A dead-end street of cultural memory. Through the Night and its remediations
In his 1955 novel “Through the Night” (originally “Am grünen Strand der Spree”), Hans Scholz depicted the execution of Jews that he had witnessed in November 1941 near the Belarussian town of Orsha. The book was soon reprinted in the press and adapted into a radio play and television miniseries. Despite their popularity, they have been largely absent from scholarly research. Following a microhistorical approach, the project traces the ‘travelling memory’ of the massacre from Scholz’s individual experience to a widely received media event. It focuses on the entangled processes of production and reception of all versions and explores the reasons for their absence in West German collective memory.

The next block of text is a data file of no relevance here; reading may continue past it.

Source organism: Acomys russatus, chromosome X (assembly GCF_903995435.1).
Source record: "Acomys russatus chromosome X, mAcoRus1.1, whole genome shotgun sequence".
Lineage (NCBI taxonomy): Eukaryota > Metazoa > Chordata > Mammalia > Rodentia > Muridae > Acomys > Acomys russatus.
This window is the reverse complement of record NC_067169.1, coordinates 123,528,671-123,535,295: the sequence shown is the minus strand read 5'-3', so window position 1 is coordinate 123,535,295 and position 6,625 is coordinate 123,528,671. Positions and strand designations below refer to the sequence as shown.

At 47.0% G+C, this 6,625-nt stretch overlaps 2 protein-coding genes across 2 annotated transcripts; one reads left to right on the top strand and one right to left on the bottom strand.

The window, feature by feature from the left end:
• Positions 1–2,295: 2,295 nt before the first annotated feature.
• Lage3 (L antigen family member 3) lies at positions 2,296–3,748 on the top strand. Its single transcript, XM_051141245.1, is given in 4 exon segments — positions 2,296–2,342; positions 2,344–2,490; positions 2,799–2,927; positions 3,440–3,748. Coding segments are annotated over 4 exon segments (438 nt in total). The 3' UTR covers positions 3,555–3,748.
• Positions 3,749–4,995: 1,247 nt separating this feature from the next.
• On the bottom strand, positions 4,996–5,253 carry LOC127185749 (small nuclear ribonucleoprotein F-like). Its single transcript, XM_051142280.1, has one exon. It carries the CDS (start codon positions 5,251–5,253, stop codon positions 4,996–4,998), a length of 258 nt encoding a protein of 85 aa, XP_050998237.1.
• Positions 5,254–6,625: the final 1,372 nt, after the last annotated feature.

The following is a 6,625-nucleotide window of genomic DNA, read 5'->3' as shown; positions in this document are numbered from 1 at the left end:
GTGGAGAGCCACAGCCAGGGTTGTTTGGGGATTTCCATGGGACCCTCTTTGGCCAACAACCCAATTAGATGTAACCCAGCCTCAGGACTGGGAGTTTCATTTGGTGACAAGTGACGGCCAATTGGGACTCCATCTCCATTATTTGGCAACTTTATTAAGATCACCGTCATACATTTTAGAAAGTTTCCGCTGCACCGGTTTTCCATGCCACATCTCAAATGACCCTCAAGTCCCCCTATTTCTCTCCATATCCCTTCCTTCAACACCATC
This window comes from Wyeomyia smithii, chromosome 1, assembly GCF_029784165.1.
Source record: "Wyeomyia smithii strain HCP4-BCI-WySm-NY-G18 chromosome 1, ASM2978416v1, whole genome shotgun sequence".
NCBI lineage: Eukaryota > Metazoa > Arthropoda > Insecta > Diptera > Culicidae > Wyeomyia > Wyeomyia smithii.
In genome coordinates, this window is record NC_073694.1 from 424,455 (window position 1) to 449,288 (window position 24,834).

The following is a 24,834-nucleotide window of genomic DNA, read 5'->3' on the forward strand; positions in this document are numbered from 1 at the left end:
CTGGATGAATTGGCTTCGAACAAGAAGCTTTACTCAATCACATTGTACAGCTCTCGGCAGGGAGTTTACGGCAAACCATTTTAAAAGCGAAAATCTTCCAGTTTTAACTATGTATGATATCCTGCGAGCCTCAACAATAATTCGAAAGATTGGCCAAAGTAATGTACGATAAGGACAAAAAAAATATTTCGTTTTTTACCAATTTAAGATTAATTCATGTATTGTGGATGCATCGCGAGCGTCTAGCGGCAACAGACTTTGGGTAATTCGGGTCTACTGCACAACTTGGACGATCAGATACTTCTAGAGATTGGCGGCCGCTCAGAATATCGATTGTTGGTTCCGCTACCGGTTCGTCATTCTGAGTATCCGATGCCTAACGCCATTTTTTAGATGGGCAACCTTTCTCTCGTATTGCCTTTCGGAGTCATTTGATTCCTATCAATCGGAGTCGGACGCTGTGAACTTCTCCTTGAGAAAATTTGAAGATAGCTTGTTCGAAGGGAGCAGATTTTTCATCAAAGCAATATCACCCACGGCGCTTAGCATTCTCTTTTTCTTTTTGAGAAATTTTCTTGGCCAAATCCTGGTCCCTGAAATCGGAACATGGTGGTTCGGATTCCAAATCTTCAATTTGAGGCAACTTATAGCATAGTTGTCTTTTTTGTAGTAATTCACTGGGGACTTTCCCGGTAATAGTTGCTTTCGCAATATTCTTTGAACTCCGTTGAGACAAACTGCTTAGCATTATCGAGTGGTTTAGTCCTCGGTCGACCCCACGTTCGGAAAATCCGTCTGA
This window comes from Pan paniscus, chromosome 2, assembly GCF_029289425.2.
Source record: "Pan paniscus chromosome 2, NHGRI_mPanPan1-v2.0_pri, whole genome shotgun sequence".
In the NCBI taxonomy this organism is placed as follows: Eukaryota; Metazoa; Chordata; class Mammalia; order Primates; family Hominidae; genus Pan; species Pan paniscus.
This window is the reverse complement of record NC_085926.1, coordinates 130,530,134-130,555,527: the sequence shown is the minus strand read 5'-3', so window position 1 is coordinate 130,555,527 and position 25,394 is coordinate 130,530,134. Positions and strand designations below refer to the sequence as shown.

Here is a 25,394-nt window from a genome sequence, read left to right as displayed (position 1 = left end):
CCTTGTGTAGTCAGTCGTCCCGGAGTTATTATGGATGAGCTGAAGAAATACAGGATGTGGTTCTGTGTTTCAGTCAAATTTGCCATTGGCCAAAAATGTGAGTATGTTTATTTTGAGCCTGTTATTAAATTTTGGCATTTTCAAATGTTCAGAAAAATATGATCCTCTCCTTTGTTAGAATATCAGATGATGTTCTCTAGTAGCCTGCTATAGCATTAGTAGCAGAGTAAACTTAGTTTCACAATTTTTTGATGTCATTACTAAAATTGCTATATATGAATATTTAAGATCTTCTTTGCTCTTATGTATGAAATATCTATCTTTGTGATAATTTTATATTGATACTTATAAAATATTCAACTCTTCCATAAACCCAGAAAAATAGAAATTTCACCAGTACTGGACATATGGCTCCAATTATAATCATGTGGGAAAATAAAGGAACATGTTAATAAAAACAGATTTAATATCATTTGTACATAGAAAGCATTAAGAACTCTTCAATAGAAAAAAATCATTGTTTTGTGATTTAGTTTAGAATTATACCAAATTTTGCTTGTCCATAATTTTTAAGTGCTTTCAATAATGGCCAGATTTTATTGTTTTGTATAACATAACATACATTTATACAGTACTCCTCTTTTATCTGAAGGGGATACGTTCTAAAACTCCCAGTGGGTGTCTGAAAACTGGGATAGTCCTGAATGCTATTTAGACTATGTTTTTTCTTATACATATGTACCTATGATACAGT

Magdalena Saryusz-Wolska is currently a Humboldt Fellow at the Johannes Gutenberg University in Mainz. Her main research fields are cultural memories in Germany and Poland, visual histories and reception studies. She studied sociology and cultural studies in Lodz (Poland), Giessen and Mainz. She obtained her PhD at the University of Lodz with a dissertation about the cultural memory of the formerly German cities which became Polish after 1945, and a habilitation at the University of Warsaw with a book about visual histories in early post-war Germany. She also works as a translator and editor. In collaboration with scholars from the Polish Academy of Sciences and the German Historical Institute Warsaw, she edited in Polish the works of major German memory scholars, among others Aleida and Jan Assmann, Renate Lachmann and Astrid Erll.